Atypical CIDP: Diagnostic criteria, progression and treatment response. Data from the Italian CIDP Database

Pietro Emiliano Doneddu, Dario Cocito, Fiore Manganelli, Raffaella Fazio, Chiara Briani, Massimiliano Filosto, Luana Benedetti, Anna Mazzeo, Girolama Alessandra Marfia, Andrea Cortese, Brigida Fierro, Stefano Jann, Ettore Beghi, Angelo Maurizio Clerici, Marinella Carpo, Angelo Schenone, Marco Luigetti, Giuseppe Lauria, Giovanni Antonini, Tiziana RossoGabriele Siciliano, Guido Cavaletti, Giuseppe Liberatore, Lucio Santoro, Erdita Peci, Stefano Tronci, Marta Ruiz, Stefano Cotti Piccinelli, Antonio Toscano, Giorgia Mataluni, Laura Piccolo, Giuseppe Cosentino, Mario Sabatelli, Eduardo Nobile-Orazio

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37 Citations (Scopus)


Objectives A few variants of chronic inflammatory demyelinating polyradiculoneuropathy (CIDP) have been described, but their frequency and evolution to typical CIDP remain unclear. To determine the frequency and characteristics of the CIDP variants, their possible evolution to typical CIDP, and treatment response. Methods We applied a set of diagnostic criteria to 460 patients included in a database of Italian patients with CIDP. Clinical characteristics and treatment response were reviewed for each patient. The Kaplan-Meier curve was used to estimate the progression rate from atypical to typical CIDP. Results At the time of inclusion, 376 (82%) patients had a diagnosis of typical CIDP while 84 (18%) had atypical CIDP, including 34 (7%) with distal acquired demyelinating symmetric neuropathy (DADS), 17 (4%) with purely motor, 17 (4%) with Lewis-Sumner syndrome (LSS) and 16 (3.5%) with purely sensory CIDP. Based on retrospective review of the symptoms and signs present at onset and for at least 1 year, 180 (39%) patients had an initial diagnosis compatible with atypical CIDP that in 96 (53%) patients evolved to typical CIDP. Mean disease duration was longer in patients evolving to typical CIDP than in those not evolving (p=0.0016). Patients with DADS and LSS had a less frequent response to immunoglobulin than those with typical CIDP, while patients with purely motor and sensory CIDP had a similar treatment response. Conclusions The proportion of patients with atypical CIDP varies during the disease course. DADS and LSS have a less frequent response to intravenous immunoglobulin compared with typical CIDP, raising the possibility of a different underlying pathogenetic mechanism.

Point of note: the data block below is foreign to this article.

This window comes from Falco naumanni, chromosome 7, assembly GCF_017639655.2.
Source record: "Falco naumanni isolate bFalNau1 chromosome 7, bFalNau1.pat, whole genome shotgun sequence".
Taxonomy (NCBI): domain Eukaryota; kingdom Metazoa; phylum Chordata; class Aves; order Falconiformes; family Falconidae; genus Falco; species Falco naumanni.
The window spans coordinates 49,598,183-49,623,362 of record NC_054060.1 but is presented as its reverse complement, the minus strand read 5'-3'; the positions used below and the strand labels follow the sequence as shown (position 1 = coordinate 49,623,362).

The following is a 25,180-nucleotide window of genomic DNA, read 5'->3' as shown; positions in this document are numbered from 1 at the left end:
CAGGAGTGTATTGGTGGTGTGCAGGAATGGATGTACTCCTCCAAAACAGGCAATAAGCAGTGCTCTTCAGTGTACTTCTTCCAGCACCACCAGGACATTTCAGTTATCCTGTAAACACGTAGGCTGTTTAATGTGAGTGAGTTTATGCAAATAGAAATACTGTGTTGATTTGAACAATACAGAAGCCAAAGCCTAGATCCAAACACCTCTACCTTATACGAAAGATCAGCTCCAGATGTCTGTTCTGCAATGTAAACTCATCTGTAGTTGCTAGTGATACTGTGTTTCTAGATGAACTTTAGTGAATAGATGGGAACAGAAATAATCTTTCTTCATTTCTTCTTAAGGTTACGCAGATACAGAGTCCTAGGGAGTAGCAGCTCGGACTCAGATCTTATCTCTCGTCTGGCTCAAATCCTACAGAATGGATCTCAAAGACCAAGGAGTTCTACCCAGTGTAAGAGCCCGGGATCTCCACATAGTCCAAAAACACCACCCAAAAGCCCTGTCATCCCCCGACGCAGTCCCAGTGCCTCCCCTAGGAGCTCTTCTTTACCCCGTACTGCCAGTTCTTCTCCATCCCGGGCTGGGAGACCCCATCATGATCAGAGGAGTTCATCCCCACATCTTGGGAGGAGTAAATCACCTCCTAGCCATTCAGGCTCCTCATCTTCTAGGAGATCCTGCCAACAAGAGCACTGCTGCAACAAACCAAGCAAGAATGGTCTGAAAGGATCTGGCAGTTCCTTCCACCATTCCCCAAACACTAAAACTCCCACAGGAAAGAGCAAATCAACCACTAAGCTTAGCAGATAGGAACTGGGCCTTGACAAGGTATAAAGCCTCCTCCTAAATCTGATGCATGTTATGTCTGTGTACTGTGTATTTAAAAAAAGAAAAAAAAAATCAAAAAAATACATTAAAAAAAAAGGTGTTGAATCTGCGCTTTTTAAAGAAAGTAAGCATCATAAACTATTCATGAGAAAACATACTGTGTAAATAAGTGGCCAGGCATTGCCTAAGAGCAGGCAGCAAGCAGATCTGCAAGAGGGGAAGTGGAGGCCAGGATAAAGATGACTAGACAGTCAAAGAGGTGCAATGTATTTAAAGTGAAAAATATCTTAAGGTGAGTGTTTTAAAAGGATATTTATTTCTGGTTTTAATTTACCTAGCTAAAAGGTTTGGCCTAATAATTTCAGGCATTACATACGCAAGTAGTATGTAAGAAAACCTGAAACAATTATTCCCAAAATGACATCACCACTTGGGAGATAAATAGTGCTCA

Original languageEnglish
Pages (from-to)125-132
Number of pages8
JournalJournal of Neurology, Neurosurgery and Psychiatry
Publication statusPublished - 2019


  • CIDP
  • Neurology (clinical)
  • Psychiatry and Mental Health
  • Surgery
  • chronic inflammatory demyelinating polyradiculoneuropathy
  • diagnostic criteria
  • distal acquired demyelinating symmetric neuropathy
  • lewis-sumner syndrome


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